Scott Kelby just posted his backup strategy, and I thought I would follow up with mine.
The thing that is really interresting about Scott and my solutions, is that there are a lot of similarities. But mine cost a lot less.
His first step is to save on location to an Epson P-500 (link). That would be cool. I have looked at those wistfully before. I don’t have anything comparable. I don’t travel as much as he does, so I just have to put in my empty card and go from there.
I do have a laptop and a small backup drive (just one) that I can use pretty much as he did to get the images off the cards. Most of the time I go straight to my main computer though.
On the main computer, I use Aperture to import my picures. But I don’t store them in my Library, I store them on a location on my hard drive by year, by reference in the Library. This means I know exactly where the pictures are, and I can use other tools to back them up.
First, I am also useing Time Machine. I use this to backup everything on this computer, and have a seperate drive (also stores my video collecion) that I use Apertures Vaults system to backup the Library.
I also have a backup system. Mine is not a Drobo (link). Mine is a older networked compter that lives under the stairs running Ubuntu that has a couple of drives in a RAID 1 mirrored configuration. I run a script from the command line to rsync the photos. This coppies only the new photos.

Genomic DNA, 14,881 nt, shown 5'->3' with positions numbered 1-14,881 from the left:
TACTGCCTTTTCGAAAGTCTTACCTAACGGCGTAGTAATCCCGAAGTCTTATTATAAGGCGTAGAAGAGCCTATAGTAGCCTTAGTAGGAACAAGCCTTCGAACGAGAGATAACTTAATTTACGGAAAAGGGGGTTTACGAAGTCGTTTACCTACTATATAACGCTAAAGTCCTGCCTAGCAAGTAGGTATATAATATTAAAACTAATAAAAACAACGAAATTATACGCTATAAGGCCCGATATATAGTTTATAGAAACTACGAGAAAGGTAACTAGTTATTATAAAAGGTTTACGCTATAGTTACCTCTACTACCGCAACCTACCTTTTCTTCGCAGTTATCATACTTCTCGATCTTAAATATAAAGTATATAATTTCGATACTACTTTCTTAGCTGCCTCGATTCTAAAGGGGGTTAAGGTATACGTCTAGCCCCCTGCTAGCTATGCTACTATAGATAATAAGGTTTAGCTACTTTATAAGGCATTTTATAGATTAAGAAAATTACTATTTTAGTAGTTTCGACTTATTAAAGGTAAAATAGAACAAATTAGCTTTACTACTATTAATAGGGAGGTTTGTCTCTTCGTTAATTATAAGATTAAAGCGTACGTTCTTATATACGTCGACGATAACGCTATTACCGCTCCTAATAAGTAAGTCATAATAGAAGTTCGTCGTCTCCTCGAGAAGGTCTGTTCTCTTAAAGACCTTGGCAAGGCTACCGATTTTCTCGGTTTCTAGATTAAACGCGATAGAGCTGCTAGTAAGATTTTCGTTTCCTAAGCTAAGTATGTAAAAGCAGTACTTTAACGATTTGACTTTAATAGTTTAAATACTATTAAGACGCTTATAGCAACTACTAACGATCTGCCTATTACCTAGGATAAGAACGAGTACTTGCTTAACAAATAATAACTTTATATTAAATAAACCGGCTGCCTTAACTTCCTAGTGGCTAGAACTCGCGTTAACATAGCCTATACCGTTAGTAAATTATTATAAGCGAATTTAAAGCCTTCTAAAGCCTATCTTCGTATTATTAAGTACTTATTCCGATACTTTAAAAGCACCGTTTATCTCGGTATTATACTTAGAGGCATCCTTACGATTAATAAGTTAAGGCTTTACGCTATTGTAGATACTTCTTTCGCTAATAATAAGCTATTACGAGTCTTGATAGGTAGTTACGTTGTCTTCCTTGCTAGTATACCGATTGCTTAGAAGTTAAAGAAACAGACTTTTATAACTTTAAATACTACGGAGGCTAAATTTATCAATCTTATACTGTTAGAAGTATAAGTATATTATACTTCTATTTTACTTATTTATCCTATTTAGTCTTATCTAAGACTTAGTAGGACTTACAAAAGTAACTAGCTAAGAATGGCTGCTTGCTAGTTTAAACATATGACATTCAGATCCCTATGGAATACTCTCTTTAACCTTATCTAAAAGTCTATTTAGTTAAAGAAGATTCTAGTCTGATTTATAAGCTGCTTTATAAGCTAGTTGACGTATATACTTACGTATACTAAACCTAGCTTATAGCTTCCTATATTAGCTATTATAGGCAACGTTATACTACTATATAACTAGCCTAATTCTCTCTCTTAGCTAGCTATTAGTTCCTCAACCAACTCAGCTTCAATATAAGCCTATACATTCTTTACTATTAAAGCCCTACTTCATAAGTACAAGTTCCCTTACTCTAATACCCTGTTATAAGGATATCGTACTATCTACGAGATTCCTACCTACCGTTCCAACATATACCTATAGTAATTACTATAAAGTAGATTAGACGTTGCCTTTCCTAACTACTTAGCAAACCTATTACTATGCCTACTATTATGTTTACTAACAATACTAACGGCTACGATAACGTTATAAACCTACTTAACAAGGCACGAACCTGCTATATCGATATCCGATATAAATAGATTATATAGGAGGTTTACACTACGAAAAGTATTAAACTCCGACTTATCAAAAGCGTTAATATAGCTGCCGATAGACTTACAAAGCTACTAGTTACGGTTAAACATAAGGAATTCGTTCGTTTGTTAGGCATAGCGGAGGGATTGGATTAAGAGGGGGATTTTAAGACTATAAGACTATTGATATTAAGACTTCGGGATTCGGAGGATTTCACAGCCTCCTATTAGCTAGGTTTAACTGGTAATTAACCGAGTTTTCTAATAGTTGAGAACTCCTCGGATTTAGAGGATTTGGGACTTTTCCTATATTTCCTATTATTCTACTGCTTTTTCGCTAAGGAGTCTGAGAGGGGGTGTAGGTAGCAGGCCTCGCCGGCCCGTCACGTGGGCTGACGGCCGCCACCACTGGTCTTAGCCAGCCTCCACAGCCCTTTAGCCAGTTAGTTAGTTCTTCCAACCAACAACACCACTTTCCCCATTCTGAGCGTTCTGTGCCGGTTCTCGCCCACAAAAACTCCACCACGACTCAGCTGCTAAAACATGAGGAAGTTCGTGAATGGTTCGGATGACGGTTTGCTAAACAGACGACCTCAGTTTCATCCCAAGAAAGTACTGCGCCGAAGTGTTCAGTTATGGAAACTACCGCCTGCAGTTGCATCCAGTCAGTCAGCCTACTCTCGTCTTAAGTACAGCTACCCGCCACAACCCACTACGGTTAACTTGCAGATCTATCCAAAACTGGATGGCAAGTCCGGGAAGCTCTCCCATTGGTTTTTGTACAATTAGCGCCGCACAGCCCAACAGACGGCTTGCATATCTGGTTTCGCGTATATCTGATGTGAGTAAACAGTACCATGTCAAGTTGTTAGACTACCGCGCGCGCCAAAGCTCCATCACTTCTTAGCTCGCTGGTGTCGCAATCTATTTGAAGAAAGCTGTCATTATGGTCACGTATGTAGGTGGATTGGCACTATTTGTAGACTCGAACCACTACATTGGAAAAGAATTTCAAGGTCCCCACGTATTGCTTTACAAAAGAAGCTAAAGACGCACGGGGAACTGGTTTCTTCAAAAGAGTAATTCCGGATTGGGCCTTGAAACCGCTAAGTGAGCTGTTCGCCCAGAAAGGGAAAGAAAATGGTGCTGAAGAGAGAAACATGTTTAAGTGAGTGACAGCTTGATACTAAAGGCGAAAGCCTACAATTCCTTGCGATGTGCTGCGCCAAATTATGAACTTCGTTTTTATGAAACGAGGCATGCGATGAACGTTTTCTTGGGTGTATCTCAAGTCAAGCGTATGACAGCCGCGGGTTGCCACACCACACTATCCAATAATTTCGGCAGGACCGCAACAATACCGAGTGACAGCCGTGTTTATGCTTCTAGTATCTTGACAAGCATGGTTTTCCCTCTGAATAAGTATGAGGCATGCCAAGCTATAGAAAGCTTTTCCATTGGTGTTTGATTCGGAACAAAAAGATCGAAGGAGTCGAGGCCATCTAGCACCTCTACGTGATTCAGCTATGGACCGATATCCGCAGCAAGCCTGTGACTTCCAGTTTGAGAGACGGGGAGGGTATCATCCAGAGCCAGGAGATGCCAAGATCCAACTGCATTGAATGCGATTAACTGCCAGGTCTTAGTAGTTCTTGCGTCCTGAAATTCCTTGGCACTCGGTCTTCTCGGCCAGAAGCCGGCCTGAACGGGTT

rsync –exclude=”.*” -ave ssh /Users/xxxx/Pictures/Aperture\ Masters/ firstname.lastname@example.org:/media/pictures
I need to get that command into something automated, because I can go several days without doing a backup.
Ok, so now I have the pictures on a NAS, which means they are backed up, and, they are available on any machine I have via NFS and Samba. (Mac, Windows, Linux)
I also wanted to get some offsite storage. I thought about using an online backup site, but they are slow to get images up there, and I have less control. What was cheaper, was to buy two identical external hard drives, and use a system of rsync and physically rotating the drives to my work location. When I do the rotation, once a week when I remember, I do the rsync, then bring the drive from home to work, then bring the work one home.
This is the command I use with the drive, mounted at /mnt/freeAgent, plugged into my NAS:
rsync –exclude=”.*” –modify-window=2 -avh /mnt/pictures /mnt/freeAgent
At one time I could have my pictures on my Mac, my Time Machine backup, my raided NAS, and my two backup drives. 6 drives. A little redundant, if I follow my procedure.